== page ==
BBQ – Yes, one minor (but not unimportant!) reason for going to Austin was to have some great barbecue. And Tim Hayden helped orchestrate a very fun outing at the County Line, where the food was plentiful and delicious, and there was time to be with fine folks like Jason Falls, Frank Eliason, Aaron Strout, Tom Webster, Tamsen McMahon, Matt Ridings, and many more (yes, I know I’m forgetting names…can I get away with it by blaming age, the cold, or something else that avoids culpability??)

For me, this conference was about face time with people. I went to share vision and thoughts with folks I respect in the field, and I was not disappointed. It was also about having fun with semi-crazy folks like DJ Waldow, who along with CC Chapman and Matt Ridings helped produce an ad-hoc series of Ann Handley Day videos. Thanks to the Marketing Profs folks for putting on the event (despite all weather-related dampeners!), and I look forward to future events!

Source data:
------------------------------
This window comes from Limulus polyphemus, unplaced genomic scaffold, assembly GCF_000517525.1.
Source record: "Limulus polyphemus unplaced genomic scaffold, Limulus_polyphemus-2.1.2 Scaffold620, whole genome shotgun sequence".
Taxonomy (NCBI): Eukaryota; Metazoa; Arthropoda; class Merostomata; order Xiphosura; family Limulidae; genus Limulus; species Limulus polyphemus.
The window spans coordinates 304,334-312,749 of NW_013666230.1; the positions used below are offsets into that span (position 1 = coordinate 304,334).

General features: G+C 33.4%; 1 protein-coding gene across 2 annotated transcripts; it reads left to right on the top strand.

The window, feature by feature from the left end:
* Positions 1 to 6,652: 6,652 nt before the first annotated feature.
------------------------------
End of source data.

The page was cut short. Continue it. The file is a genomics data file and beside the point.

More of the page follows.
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This Week’s Networking Boomerang

What is the value of investing in building a great network of people? I think it was Chris Brogan that recently pointed out the distinction between thinking of ROI (which, in my opinion, is a fine metric for a specific tactical business approaches) vs thinking of the overall value of social networking.

One huge value of social networking is that, when you add value to others and build bridges with them, good people will add value back. It’s the boomerang effect.

Sounds nice in theory, right? But here’s the value in practice, just this week:

Example 1: We had an oven that died. While my wife attempted to find a source in the traditional way, I tossed it out on Twitter, which is now my default Help Desk.

Result? Immediate response by a friend, pointing a semi-local dealer he knew of on Twitter – which company responded immediately by Twitter and phone, and got the business in minutes.

How cool is that?